Tuesday, 11 December 2007

Mum faces death penalty

Dec 8 2007 by Paul James, The Journal

THE mother of two North children could face the death penalty for smothering them to death after becoming convinced they were possessed by a demon.

American Meghan Lippiatt, 32, admits killing two-year-old Silas and his four-month-old brother Miles in 2004, weeks after they were taken from her after a five-hour standoff with police at Newcastle Airport.

Prosecutors in Pennsylvania, where the killings happened, are now pressing for her to be convicted of first-degree murder, which is punishable with lethal injection.

But Lippiatt’s defence team is arguing she is not guilty by reason of insanity.

Lippiatt met her husband Daniel, the son of a Newcastle vicar, in Carlisle in 2000 and they lived for a time at Brampton in Cumbria.

Last night, closing arguments were heard in the three-day trial and Lancaster County Judge James Cullen is due to deliver a verdict on Monday.

Lippiatt, who elected trial without jury, sobbed in the Lancaster County Courthouse as assistant district attorney Kelly Sekula described how she had methodically killed her two children at her parents’ home on April 18, 2004.

Ms Sekula told the judge that two months before the boys died, when the family were living in England, Lippiatt had called 999 to say voices were telling her to harm her children.

Three days later, Lippiatt tried to fly with them to the US from Newcastle Airport, but had an emotional breakdown and locked herself and the children in a car until police intervened and she was taken to hospital.

Her parents John and Susan Kelleher took the children to the US, where she had previously lived with Daniel, whose father Michael Lippiatt was a vicar at Holy Trinity Church in Jesmond for 20 years before retiring through ill health.

Lippiatt killed the boys on the first day she was left alone with them.

She first suffocated baby Miles with a nappy because she knew he would not put up a fight, it was said.

She then used zip ties to fasten Silas’s hands together and told him to get into the bath. Before she killed him, she pulled his head back above water and told him she loved him.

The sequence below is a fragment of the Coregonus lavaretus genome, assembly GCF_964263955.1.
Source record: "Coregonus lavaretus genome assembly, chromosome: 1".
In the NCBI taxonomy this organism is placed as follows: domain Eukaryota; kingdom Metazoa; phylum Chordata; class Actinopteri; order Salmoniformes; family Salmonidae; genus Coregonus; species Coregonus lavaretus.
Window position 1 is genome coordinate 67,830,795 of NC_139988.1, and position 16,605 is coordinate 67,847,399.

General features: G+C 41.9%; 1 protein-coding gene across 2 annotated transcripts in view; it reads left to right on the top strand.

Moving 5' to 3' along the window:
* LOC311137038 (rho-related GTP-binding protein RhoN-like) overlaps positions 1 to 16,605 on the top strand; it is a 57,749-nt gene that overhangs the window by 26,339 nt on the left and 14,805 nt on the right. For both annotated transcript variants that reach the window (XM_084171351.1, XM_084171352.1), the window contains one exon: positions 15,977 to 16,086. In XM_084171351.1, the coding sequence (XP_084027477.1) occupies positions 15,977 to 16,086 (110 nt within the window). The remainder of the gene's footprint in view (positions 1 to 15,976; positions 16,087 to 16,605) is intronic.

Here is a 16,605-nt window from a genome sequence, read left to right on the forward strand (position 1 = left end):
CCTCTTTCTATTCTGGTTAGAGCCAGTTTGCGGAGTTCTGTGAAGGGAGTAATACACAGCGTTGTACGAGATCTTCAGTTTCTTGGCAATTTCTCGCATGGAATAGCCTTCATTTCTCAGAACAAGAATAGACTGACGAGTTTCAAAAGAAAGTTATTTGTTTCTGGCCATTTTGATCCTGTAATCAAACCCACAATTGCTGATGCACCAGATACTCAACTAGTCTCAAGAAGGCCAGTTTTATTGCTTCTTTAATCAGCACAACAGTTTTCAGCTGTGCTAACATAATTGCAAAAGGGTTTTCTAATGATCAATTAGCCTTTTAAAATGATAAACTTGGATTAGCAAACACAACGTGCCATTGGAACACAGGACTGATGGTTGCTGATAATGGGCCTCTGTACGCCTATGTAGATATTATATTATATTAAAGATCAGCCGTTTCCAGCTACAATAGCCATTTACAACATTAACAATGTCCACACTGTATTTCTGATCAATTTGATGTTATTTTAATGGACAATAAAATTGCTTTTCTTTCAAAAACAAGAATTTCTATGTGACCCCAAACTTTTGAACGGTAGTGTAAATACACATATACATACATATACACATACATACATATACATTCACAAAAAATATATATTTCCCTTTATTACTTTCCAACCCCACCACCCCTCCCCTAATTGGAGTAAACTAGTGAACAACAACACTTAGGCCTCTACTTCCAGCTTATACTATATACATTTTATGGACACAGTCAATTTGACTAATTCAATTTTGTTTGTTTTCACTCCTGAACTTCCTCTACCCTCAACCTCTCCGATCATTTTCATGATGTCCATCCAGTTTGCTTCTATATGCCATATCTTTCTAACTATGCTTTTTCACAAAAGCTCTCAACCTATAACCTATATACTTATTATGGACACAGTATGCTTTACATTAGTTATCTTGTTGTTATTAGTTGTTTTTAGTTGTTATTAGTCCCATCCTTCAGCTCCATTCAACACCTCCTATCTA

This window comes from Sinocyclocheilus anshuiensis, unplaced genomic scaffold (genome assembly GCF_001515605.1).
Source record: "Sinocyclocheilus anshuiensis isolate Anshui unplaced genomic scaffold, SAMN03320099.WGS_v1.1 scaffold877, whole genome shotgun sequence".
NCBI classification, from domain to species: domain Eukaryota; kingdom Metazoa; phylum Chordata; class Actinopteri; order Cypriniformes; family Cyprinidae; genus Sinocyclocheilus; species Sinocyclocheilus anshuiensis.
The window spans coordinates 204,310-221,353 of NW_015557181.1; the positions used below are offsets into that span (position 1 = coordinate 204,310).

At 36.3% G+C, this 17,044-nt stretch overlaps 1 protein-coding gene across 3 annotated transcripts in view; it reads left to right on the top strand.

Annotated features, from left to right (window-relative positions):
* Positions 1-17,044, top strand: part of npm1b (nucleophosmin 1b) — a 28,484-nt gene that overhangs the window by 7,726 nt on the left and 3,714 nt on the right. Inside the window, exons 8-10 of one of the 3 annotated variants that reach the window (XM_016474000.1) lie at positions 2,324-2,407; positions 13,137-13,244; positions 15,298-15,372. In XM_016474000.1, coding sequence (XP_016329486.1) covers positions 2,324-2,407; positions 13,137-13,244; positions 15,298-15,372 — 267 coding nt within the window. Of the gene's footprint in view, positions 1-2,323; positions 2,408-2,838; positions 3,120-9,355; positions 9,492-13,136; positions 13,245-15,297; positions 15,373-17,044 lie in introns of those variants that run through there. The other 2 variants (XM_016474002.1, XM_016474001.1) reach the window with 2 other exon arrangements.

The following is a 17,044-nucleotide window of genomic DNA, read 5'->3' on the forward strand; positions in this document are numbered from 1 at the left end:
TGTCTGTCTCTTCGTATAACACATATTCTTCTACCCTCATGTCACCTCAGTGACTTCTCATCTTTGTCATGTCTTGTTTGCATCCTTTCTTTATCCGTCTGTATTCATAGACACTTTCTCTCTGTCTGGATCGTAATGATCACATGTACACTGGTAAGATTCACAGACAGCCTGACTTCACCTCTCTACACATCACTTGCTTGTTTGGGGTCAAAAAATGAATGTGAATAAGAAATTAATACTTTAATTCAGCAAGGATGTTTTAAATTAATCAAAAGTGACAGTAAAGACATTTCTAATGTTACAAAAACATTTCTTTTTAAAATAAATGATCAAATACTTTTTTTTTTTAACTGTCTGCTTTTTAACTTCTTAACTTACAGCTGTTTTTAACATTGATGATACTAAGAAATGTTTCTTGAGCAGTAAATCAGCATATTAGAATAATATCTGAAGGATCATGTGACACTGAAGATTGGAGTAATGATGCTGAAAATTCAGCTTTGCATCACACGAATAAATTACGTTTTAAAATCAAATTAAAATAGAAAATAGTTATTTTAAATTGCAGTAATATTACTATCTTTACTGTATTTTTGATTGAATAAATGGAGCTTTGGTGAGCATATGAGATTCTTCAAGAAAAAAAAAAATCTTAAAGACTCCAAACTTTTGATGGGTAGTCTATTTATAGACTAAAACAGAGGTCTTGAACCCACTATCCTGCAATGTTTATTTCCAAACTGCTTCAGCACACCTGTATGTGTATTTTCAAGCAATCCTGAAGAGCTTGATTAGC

Afterwards she dialled 911, and a recording of the call was played to the trial.

In it she said: “I just did something really, really bad. I just killed my kids.” She then tells the dispatcher that she has swallowed a bottle of painkillers.

Dr Neil Blumberg told the judge Lippiatt described the voices in her head as becoming “dark and sinister, more commanding, more persistent”.

She became convinced “her children were possessed by a demon,” he said, and “that she was possessed and the only way to save all of them was to end their lives”.

Dr Blumberg said Lippiatt’s mental illness remained so severe it exceeded the standard for a conviction of guilty, but mentally ill. He had suggested to her that her mental illness could be used in her defence.

“At that time, she was not interested in defence,’’ Dr Blumberg said. “She wanted the death penalty.”

Before the trial started on Wednesday, Ms Sekula told the judge she had not decided whether to seek the death penalty if Lippiatt was convicted of first-degree murder.

A verdict of guilty but mentally ill means the convicted person is placed in hospital until they are well enough to go to prison to complete the sentence.

To see how this story broke in The Journal in 2004, click the links below

Double murder charge

Murder-charge mother may never stand trial

Children's murder accused mother due in court

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Events foreshadowed end of two children’s lives

MEGHAN Lippiatt met husband Daniel in Carlisle in 2000 and was married to him in Pennsylvania the following year, before they returned to Cumbria in 2003.

Silas and Cumbrian-born Miles, had spent time living with their grandparents, members of Carlisle’s Hebron Evangelical Church.

Lippiatt gave birth to her second son in January 2004, but on February 6 she vanished from a psychiatric ward at Newcastle General Hospital. She was found three days later and went home.

But a few weeks later, she took the boys to live with her parents John and Susan Kelleher in the East Donegal Township of Lancaster County. That April, she called 911 and said: “I just did something really, really bad. I just killed my kids.”

Police found the bodies and discovered their mother had tried to kill herself with painkillers. She left a note which read: “I am sorry, I didn’t want to hurt anyone. I am sorry, goodbye, please help me from the grave.”

Defence attorney James Gratton said that in January 2004, Lippiatt was found wandering in Westerhope, Newcastle, with her children.

She said she had walked there as its name contained the word hope and she had been guided by a spirit.

A month later, she was diagnosed with psychosis and post-natal depression after telling doctors she heard voices telling her to harm her children. Her father took the boys to America, but she followed on March 19.

At first, her parents would not leave her with her sons. But on April 18, they did.

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